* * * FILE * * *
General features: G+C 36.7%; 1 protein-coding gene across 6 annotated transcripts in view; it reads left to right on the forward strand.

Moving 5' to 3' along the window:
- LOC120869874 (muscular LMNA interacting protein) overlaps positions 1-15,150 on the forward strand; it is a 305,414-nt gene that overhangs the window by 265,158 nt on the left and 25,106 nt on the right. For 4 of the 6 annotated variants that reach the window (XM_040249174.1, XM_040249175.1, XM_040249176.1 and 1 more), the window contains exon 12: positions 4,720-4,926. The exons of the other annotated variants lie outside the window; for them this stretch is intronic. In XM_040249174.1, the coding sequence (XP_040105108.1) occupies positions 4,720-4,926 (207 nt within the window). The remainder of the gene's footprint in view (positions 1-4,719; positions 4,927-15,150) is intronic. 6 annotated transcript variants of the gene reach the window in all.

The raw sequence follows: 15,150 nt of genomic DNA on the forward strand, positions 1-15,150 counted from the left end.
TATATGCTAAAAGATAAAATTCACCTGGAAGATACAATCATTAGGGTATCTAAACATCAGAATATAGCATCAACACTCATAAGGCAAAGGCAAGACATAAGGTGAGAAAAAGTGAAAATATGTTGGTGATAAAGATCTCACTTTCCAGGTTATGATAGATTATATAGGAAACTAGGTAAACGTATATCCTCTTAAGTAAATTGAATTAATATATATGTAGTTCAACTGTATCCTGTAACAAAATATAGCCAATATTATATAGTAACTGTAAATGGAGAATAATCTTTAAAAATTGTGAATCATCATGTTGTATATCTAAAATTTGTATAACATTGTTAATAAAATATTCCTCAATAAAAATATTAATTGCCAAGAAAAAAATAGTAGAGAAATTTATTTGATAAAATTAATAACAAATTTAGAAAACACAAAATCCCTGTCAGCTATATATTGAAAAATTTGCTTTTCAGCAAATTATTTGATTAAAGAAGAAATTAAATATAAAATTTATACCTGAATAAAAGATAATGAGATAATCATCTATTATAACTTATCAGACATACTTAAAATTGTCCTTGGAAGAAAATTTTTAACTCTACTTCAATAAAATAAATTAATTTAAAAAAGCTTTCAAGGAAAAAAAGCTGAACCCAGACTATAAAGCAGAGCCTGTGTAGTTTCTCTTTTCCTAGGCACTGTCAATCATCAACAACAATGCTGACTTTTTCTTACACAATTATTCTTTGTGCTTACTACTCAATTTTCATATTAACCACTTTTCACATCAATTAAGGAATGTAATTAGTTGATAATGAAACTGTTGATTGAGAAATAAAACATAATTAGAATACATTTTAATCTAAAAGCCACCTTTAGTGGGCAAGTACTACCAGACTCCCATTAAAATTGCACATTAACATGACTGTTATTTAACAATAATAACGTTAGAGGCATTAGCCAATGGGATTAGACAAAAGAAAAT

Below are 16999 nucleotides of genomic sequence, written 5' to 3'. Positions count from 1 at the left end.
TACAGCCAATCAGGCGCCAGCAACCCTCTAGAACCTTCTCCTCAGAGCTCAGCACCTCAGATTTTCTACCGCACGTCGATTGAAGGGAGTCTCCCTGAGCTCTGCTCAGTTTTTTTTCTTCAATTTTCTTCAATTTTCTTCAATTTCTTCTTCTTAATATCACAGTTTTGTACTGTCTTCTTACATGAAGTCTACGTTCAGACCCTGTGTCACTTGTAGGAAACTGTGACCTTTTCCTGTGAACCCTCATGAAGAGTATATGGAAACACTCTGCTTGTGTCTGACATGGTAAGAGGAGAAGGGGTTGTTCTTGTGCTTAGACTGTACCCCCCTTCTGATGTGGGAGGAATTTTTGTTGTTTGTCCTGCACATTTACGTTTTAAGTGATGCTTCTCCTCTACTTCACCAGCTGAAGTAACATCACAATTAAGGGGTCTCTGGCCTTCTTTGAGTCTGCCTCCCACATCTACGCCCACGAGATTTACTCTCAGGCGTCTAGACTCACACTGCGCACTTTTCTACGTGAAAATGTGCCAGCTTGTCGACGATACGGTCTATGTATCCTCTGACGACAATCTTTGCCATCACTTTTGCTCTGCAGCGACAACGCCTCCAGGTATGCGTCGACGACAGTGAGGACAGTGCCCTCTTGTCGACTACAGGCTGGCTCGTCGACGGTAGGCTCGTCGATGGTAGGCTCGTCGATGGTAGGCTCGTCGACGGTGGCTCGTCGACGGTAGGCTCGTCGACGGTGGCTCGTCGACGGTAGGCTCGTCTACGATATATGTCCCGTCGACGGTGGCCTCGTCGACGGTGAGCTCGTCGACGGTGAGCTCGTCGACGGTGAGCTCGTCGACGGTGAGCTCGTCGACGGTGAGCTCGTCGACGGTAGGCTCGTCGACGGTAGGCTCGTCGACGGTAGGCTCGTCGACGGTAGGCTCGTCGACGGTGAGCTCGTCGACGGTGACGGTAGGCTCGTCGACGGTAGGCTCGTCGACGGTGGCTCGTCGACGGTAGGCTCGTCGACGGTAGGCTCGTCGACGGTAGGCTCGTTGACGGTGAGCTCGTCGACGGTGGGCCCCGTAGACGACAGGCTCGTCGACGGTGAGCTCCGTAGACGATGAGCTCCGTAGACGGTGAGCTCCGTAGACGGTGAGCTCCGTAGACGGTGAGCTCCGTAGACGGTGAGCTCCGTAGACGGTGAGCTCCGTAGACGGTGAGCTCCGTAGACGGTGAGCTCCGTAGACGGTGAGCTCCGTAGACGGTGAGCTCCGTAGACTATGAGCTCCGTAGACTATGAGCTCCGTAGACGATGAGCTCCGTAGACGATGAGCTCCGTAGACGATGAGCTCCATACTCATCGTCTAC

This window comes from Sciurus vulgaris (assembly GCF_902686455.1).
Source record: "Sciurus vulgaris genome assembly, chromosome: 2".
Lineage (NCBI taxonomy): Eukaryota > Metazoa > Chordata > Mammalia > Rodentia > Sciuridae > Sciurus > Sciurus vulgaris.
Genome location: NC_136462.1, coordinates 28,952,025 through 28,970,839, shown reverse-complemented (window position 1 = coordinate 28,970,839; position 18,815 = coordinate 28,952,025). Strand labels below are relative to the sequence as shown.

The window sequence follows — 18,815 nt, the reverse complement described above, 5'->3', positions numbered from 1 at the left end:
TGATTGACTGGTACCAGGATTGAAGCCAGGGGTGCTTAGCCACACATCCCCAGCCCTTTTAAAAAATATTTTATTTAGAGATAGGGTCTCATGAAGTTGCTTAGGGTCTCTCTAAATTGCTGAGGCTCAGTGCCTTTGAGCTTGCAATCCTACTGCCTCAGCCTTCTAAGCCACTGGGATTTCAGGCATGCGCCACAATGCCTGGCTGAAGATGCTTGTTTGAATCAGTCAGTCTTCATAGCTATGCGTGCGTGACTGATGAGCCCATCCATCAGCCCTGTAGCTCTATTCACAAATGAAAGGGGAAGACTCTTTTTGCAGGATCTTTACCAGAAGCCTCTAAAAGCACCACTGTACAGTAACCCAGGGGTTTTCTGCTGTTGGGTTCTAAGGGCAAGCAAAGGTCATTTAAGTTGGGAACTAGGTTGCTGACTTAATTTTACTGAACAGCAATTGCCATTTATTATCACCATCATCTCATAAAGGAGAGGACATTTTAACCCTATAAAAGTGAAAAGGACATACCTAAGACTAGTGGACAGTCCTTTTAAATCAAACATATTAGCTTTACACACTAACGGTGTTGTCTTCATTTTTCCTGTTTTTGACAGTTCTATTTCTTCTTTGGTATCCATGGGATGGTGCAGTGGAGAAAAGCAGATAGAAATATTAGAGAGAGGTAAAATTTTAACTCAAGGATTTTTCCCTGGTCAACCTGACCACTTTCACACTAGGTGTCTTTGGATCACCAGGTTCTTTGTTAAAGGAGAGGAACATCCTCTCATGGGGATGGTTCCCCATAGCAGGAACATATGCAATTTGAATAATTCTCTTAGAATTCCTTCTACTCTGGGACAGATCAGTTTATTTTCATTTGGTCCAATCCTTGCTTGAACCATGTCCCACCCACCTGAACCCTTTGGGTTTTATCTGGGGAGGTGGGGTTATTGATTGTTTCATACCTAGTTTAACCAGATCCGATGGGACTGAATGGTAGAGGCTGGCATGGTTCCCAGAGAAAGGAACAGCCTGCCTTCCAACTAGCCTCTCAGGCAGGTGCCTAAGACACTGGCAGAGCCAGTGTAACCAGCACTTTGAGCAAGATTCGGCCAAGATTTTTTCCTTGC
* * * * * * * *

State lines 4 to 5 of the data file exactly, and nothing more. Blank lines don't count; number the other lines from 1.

The raw sequence follows: 15,150 nt of genomic DNA on the forward strand, positions 1-15,150 counted from the left end.
TATATGCTAAAAGATAAAATTCACCTGGAAGATACAATCATTAGGGTATCTAAACATCAGAATATAGCATCAACACTCATAAGGCAAAGGCAAGACATAAGGTGAGAAAAAGTGAAAATATGTTGGTGATAAAGATCTCACTTTCCAGGTTATGATAGATTATATAGGAAACTAGGTAAACGTATATCCTCTTAAGTAAATTGAATTAATATATATGTAGTTCAACTGTATCCTGTAACAAAATATAGCCAATATTATATAGTAACTGTAAATGGAGAATAATCTTTAAAAATTGTGAATCATCATGTTGTATATCTAAAATTTGTATAACATTGTTAATAAAATATTCCTCAATAAAAATATTAATTGCCAAGAAAAAAATAGTAGAGAAATTTATTTGATAAAATTAATAACAAATTTAGAAAACACAAAATCCCTGTCAGCTATATATTGAAAAATTTGCTTTTCAGCAAATTATTTGATTAAAGAAGAAATTAAATATAAAATTTATACCTGAATAAAAGATAATGAGATAATCATCTATTATAACTTATCAGACATACTTAAAATTGTCCTTGGAAGAAAATTTTTAACTCTACTTCAATAAAATAAATTAATTTAAAAAAGCTTTCAAGGAAAAAAAGCTGAACCCAGACTATAAAGCAGAGCCTGTGTAGTTTCTCTTTTCCTAGGCACTGTCAATCATCAACAACAATGCTGACTTTTTCTTACACAATTATTCTTTGTGCTTACTACTCAATTTTCATATTAACCACTTTTCACATCAATTAAGGAATGTAATTAGTTGATAATGAAACTGTTGATTGAGAAATAAAACATAATTAGAATACATTTTAATCTAAAAGCCACCTTTAGTGGGCAAGTACTACCAGACTCCCATTAAAATTGCACATTAACATGACTGTTATTTAACAATAATAACGTTAGAGGCATTAGCCAATGGGATTAGACAAAAGAAAAT